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Pentagon Denied Early Air Force Request To Shoot Down Chinese Spy Balloon

Anastasia Boushee
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Speaking at a think-tank event at the Hudson Institute on Thursday, Sen. Dan Sullivan (R-AK) stated that the Pentagon had denied a request from the 11th Air Force in Alaska to shoot down the Chinese surveillance balloon before it entered U.S. air space.

The Biden administration and President Joe Biden himself continue to face criticism for their refusal to shoot down the surveillance balloon until after it had traversed the U.S. and flew over sensitive sites, instead choosing to shoot the balloon down off the Carolina coast. The balloon had entered the U.S. through Alaska’s Aleutian Islands on January 28, traveling through Canada and entering the U.S. again through northern Idaho on January 31.

Now it has become clear that this wasn’t just a mistake or a concern about the consequences of falling debris over territory with civilians at risk, as the Biden administration had the ability to shoot down China’s surveillance balloon while it posed little to no risk at all — but instead chose to let the balloon complete its mission.


During his speech, Sullivan stated that F-22 and F-35 fighter jets from the 11th Air Force — which is part of the North America Aerospace Defense Command (NORAD) — had tracked the surveillance balloon “from far away” and had requested permission to shoot it down before the object entered U.S. air space on January 28. That request was reportedly denied.

“Our Alaska commanders requested permission to shoot it down. Was denied,” the Alaska Republican said, according to the Financial Times. “I’m not sure that’s public, but it’s a fact.”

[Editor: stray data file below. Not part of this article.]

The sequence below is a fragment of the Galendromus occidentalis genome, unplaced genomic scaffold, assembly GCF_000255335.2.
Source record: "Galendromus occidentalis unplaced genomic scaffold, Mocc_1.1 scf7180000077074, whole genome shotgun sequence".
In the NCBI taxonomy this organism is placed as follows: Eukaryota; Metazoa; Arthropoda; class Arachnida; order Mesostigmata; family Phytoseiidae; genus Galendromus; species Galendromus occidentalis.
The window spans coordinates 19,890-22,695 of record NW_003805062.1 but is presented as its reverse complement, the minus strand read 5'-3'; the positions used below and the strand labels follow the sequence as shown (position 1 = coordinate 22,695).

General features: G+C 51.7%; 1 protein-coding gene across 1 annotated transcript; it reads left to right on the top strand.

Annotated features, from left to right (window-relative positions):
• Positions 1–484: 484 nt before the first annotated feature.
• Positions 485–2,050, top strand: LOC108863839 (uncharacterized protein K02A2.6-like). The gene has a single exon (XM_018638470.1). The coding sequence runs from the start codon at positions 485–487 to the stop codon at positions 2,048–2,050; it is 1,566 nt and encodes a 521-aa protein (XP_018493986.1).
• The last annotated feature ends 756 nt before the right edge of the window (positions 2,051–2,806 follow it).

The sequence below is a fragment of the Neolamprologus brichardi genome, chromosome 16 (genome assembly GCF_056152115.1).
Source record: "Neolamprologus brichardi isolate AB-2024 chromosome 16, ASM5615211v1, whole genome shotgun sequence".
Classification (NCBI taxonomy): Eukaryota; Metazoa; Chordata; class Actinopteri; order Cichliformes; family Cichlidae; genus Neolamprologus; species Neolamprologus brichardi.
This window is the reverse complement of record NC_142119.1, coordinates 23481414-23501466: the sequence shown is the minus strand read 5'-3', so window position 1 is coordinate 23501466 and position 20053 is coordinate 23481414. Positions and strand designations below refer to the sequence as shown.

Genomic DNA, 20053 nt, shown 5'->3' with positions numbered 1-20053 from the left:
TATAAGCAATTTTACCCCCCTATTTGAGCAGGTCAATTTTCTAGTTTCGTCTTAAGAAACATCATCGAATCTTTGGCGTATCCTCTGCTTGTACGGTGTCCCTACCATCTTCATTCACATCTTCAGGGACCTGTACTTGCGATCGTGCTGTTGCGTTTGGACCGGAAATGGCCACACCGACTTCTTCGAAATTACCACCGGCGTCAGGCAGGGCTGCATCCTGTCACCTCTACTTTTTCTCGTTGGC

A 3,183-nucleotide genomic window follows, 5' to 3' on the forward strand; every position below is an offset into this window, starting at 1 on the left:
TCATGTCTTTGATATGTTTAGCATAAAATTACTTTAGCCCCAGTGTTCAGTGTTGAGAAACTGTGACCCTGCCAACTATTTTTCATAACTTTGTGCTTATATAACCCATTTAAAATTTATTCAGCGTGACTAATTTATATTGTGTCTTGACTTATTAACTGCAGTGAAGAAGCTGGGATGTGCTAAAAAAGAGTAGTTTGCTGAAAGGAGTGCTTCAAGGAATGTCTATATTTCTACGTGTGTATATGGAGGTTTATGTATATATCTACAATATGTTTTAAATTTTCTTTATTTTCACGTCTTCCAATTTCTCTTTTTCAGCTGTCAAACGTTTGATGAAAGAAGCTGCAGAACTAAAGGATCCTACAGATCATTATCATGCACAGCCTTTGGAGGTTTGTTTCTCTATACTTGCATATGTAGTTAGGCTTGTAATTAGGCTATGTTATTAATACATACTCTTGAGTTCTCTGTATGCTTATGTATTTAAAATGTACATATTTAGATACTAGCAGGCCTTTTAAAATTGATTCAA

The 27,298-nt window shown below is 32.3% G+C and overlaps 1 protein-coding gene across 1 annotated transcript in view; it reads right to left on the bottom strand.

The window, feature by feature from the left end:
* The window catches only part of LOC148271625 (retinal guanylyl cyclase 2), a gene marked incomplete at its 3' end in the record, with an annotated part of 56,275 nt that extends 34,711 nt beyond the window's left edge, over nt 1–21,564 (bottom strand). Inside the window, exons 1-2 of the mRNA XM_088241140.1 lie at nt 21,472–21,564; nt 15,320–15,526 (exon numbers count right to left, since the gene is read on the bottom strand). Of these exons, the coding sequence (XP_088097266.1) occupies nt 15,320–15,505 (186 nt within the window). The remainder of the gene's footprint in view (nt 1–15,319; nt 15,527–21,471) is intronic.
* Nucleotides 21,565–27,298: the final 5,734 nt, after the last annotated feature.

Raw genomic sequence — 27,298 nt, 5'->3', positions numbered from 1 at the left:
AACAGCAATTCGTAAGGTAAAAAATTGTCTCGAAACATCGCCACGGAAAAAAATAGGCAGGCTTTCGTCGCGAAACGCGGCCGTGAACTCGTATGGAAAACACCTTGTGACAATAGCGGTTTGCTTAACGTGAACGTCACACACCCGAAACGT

Speaking with the outlet, Pentagon press secretary Air Force Brig. Gen. Patrick Ryder revealed that NORAD Commander Gen. Glen VanHerck had instead told the 11th Air Force to “identify and monitor the high altitude balloon.”

He also stated that VanHerck had claimed the Chinese surveillance balloon “did not present an immediate military threat.”


Ryan went on to note that the NORAD commander had elevated the decision to a “higher authority” while NORAD and Northern Command continued to “develop options.”

The Pentagon has still refused to explain details of when the surveillance balloon was first tracked and where, nor have they provided answers as to why it was not shot down before entering U.S. airspace and flying over sensitive military sites.

The Biden administration appeared to have no plans to inform the American people about the spy balloon’s existence, as the news was only made public after civilians discovered it flying over Montana.

While the Pentagon has claimed that it was making plans to announce the presence of the surveillance balloon, they have not provided any evidence to back up their claims.

Critics on both sides of the aisle have condemned the Biden administration’s delay in shooting down the balloon, with many arguing that it should have been downed immediately upon discovery. The revelation from Sullivan regarding the opportunity to shoot down the balloon will likely just reinforce these criticisms.